Wednesday, May 02, 2012

The List - April 2012

Ok, here I go trying to figure out how to do this with the new Blogger.  Hopefully it won't look like a totally disjointed mess.

1. Spaceman 6 - I love this book.  I really hope it goes into a larger story at some point in the future.  Not necessarily an ongoing series but just more story arcs.  Azzarello and Risso have one of the best works I've seen in a long time, and that's saying something, because unlike Jim, I like almost all of what I'm reading in comics.  "When the thievers thieve you...this where you buy it back."  A throw away line but encapsulating so much of what's going on in the world they've created for Orson, Tara and the band of kids helping to keep Tara alive.  Reality TV, extremes of wealth an poverty, celebrity obsession, slang that's removed from standard English but easily translatable.  It's our world in extremis.  Beautifully ugly.

2. Fables 116 - A long time love, this book.  No easy infatuation with the new.  Willingham, Buckingham, and Leialoha have been working this wonderful series of stories, intertwined throughout, for almost a decade now.  Hard to believe, but it makes the fact that Snow and Bigby's cubs are around 10 fit right in, too.  Not long ago I thought the story of one of the cubs becomine the new North Wind was going to be occupying our attention for quite some time, but this arc with Therese becoming the queen of the island of discarded toys is a nice look at another of the cubs.  I'm hoping Willingham and crew have a lot more stories of each cub lined up.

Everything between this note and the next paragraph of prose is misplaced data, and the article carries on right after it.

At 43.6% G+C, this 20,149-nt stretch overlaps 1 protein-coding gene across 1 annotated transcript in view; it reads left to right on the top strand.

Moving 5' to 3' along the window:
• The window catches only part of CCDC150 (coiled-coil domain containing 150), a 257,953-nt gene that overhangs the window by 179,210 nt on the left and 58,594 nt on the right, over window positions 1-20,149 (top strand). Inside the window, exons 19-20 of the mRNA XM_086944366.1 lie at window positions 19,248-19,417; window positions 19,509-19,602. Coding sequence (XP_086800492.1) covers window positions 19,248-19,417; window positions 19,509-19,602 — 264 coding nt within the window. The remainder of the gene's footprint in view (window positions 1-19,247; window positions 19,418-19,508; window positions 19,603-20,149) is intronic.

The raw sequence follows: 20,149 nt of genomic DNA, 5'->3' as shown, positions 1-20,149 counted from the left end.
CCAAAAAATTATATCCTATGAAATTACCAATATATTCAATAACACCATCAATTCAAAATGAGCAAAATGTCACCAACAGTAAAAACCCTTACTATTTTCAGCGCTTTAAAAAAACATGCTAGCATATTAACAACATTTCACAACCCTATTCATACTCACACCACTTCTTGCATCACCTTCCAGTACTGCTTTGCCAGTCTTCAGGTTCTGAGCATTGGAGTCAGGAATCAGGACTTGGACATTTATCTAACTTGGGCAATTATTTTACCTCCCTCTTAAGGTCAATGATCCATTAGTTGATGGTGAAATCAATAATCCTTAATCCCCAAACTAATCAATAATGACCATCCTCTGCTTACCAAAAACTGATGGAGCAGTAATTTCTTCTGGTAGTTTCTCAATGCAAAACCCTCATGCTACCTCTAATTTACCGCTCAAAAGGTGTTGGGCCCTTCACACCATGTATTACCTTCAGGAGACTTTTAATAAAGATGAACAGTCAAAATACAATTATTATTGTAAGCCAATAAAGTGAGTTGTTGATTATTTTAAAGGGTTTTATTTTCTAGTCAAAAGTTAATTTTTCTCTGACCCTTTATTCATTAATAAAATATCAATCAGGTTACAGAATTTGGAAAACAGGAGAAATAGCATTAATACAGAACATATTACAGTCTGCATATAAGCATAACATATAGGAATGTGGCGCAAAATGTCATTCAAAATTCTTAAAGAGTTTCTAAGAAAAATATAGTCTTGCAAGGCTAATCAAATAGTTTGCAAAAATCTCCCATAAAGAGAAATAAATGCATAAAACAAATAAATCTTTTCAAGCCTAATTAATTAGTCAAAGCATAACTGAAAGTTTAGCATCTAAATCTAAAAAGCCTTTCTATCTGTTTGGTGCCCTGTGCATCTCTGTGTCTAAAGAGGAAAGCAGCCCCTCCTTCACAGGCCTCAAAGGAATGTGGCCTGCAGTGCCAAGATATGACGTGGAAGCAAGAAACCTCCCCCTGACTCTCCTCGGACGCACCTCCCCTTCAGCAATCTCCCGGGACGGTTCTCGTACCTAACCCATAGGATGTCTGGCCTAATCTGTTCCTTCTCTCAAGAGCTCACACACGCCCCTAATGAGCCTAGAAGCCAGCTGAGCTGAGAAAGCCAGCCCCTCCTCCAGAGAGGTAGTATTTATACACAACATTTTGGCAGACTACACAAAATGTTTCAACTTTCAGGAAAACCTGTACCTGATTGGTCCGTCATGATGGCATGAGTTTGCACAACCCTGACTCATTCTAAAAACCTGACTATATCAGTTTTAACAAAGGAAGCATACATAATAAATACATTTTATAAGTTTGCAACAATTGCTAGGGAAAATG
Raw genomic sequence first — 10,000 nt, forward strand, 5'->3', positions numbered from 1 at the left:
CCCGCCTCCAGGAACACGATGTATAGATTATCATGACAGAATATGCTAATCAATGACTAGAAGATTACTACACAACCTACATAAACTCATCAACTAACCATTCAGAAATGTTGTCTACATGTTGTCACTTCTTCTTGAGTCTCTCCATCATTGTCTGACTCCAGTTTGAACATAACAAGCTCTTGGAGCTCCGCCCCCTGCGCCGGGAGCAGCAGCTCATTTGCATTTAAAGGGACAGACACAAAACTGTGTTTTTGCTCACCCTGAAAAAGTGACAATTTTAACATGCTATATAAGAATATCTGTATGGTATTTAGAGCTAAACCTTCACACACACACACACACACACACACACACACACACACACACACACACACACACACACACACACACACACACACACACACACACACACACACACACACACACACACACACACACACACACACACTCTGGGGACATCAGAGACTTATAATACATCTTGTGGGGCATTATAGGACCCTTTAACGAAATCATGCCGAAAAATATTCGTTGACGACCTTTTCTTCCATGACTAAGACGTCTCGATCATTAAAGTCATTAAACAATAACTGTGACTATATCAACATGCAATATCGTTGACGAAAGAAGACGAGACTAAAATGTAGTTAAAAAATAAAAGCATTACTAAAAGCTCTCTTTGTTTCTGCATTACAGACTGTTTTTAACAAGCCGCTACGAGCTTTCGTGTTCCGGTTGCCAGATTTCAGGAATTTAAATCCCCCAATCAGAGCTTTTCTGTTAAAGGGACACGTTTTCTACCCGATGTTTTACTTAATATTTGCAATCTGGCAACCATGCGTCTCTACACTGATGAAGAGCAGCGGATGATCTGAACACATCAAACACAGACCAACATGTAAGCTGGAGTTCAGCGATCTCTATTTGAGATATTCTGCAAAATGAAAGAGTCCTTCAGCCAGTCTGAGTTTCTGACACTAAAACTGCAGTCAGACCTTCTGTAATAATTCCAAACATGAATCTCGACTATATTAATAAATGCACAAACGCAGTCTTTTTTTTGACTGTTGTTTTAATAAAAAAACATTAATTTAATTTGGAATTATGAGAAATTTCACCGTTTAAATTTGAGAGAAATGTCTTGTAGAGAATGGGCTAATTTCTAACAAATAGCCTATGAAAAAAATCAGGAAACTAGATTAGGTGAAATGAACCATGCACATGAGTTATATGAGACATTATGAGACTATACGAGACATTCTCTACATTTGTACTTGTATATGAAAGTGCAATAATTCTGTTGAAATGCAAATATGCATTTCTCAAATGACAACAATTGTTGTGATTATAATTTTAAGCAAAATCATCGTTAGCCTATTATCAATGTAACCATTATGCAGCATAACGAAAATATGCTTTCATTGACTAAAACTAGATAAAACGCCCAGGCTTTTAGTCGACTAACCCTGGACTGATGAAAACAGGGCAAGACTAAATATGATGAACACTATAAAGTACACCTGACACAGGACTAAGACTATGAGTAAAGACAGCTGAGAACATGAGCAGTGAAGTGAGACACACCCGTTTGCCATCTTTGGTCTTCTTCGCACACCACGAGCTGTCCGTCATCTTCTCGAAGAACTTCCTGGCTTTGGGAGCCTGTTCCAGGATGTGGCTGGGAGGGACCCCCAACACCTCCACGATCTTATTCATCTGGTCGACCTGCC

3.The Unwritten 36 - Tom Taylor won the war against the Cabal but now things are falling apart in various worlds.  Of course, Tom lost Lizzie, too, which isn't helping matters, but this issue follows Pauly and the Tinker, two of the more minor characters, yet two of the more interesting as well.  Hell, even Sancho Panza makes an appearance this time.  Pauly and the Tinker both have a bad history with the late Wilson Taylor, which makes Pauly an ally of the Tinker for a little while.  Loved the collection of mythical swords in the Tinker's magic bag.

4. Mouse Guard: The Black Axe 4 - I wish this book came out more often, but the care and effort Petersen puts into it makes it worth the wait.  This issue begins as expected with a lone mouse tasked to kill a fox that lives in brambles and terrorizes the ferrets who hold Em as hostage until the fox is killed.  Surprisingly, Conrad, the sea captain, returns and the story turns into one of sympathy for the fox, or rather its orphaned kits.  The letter of the deal is upheld with the death of the fox, but the kits are spared, which may cause twofold more problems for the ferrets in years to come.  On the amusing front, Archaia puts an add for issue 5 on the inside back cover.  The add says issue 5 will be out March 2012.  I'm not even getting issue 4 until April 2012.  I think issue 5 will not be out as scheduled.